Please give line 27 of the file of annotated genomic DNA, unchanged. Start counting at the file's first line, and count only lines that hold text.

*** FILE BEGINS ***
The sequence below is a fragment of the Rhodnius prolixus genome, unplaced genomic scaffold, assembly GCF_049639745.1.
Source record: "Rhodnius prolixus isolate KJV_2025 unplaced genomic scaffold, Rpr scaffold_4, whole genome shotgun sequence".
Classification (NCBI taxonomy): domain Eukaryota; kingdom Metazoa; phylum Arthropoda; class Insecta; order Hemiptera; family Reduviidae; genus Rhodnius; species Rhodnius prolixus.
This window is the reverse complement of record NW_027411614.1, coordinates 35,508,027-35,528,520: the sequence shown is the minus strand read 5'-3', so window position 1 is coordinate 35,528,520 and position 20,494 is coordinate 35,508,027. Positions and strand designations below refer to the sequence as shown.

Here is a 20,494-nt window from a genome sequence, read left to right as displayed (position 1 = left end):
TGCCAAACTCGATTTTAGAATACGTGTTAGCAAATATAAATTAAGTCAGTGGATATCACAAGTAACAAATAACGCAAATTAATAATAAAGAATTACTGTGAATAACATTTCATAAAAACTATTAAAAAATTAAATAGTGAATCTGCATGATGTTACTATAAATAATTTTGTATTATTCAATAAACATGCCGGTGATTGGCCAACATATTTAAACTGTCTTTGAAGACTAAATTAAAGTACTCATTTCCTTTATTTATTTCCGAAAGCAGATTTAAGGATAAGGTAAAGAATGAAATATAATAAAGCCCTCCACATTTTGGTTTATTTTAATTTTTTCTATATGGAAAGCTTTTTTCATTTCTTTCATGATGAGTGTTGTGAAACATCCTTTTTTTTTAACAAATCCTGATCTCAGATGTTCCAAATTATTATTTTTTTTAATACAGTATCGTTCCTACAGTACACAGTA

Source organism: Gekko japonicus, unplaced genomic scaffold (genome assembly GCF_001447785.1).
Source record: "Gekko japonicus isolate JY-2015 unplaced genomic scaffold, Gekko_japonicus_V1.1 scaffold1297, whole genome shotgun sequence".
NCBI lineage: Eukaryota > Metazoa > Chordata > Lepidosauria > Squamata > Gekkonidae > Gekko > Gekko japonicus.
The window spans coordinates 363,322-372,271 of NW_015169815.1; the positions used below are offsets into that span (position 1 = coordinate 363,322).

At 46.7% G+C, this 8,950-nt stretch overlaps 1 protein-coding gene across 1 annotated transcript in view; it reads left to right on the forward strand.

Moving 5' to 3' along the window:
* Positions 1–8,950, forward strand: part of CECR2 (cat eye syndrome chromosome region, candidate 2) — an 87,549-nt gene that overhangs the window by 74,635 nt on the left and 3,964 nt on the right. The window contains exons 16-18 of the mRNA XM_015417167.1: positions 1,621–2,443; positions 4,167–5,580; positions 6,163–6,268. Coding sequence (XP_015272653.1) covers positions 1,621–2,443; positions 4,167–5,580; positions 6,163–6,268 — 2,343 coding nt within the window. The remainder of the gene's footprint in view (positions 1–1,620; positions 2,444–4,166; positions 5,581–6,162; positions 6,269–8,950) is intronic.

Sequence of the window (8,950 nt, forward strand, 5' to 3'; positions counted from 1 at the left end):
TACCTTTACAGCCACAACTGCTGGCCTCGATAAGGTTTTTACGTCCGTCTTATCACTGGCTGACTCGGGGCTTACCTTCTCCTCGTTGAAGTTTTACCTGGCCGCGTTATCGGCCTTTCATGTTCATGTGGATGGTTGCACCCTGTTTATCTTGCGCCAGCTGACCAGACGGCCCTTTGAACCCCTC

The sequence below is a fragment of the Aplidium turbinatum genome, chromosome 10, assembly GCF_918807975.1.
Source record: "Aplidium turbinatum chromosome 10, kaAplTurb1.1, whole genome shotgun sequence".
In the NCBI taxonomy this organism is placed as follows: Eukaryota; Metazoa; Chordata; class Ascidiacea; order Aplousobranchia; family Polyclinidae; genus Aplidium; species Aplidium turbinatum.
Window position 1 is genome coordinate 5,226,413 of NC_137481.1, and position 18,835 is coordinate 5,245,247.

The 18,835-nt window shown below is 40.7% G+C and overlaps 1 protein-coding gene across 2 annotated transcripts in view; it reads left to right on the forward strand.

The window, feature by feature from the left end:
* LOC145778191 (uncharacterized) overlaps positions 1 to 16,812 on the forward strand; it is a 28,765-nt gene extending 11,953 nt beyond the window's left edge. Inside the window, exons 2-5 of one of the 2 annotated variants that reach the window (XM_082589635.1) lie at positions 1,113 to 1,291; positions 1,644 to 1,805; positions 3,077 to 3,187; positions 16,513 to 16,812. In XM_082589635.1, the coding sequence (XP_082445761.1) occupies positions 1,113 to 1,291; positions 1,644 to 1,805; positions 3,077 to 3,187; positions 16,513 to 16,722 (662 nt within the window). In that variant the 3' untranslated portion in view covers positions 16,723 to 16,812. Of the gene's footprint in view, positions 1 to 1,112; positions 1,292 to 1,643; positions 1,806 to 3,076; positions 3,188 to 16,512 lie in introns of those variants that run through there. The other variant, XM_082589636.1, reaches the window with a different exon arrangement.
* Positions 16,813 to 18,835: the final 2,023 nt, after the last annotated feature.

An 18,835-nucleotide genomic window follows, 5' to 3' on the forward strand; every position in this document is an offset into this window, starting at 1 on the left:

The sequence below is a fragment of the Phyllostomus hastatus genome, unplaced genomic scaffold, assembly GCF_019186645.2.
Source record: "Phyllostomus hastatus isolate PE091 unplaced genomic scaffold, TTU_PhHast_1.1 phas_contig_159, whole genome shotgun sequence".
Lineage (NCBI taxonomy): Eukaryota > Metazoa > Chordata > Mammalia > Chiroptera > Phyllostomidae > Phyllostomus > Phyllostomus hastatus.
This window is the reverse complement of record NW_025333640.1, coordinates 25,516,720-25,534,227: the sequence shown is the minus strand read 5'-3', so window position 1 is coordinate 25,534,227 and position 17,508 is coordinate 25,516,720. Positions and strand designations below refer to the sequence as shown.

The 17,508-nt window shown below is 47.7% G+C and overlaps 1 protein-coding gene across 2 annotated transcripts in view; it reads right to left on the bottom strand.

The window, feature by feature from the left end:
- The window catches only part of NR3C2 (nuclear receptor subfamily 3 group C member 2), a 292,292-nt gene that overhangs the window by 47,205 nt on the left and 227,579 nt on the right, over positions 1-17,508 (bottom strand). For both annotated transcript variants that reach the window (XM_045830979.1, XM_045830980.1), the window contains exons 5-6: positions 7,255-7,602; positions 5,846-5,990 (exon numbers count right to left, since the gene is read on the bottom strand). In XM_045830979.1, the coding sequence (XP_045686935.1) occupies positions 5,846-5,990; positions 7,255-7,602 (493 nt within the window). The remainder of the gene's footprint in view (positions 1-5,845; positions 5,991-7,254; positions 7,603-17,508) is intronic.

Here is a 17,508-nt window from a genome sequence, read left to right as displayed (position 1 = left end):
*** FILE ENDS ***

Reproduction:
Lineage (NCBI taxonomy): Eukaryota > Metazoa > Chordata > Mammalia > Chiroptera > Phyllostomidae > Phyllostomus > Phyllostomus hastatus.